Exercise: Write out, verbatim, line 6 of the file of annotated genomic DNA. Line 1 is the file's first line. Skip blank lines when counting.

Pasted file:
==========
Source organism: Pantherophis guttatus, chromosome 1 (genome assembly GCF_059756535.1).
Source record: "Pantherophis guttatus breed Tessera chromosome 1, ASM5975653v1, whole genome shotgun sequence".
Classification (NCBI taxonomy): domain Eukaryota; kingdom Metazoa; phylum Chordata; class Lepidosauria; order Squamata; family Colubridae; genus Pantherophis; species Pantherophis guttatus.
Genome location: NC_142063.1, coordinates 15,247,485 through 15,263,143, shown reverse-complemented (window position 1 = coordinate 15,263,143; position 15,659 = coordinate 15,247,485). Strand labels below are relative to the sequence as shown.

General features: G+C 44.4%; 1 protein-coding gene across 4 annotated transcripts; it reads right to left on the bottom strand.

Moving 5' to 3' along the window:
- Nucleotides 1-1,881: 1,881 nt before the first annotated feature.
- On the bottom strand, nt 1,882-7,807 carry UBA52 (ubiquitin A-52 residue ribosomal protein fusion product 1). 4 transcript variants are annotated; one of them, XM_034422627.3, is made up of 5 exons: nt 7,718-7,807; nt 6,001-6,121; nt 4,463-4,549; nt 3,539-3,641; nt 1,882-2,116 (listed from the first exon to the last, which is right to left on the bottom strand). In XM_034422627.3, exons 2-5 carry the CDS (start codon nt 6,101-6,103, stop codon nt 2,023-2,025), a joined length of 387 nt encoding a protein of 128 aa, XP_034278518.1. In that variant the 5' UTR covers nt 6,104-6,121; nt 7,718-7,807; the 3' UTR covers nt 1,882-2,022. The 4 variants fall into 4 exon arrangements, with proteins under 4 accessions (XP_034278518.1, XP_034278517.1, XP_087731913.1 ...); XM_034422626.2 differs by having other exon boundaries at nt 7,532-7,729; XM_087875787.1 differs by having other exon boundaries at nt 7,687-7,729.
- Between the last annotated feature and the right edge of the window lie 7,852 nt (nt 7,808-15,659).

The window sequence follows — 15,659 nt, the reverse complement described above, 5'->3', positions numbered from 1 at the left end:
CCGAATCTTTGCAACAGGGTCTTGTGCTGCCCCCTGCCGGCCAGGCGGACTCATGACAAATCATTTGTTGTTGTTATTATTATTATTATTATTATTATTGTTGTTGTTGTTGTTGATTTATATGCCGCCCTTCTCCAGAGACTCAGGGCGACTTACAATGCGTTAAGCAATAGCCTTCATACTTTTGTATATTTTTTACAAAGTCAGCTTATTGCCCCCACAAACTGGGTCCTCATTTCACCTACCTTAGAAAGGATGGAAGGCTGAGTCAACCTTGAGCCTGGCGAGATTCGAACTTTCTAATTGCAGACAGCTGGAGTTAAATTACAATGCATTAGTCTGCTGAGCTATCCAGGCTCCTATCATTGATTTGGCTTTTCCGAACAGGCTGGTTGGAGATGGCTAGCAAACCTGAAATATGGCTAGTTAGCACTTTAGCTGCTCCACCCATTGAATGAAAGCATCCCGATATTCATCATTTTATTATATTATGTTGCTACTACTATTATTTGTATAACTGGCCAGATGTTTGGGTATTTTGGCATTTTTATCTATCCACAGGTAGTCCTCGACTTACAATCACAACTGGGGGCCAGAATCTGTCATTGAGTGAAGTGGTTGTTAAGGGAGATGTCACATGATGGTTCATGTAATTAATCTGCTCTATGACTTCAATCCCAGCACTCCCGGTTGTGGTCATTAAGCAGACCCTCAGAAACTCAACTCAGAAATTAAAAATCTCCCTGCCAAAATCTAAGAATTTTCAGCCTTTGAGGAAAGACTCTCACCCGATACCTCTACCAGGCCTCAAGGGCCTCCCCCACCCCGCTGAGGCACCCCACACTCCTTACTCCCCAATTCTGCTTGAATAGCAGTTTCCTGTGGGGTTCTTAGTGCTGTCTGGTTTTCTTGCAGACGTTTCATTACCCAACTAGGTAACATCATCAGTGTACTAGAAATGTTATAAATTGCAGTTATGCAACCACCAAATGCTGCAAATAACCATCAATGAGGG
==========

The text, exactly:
Moving 5' to 3' along the window: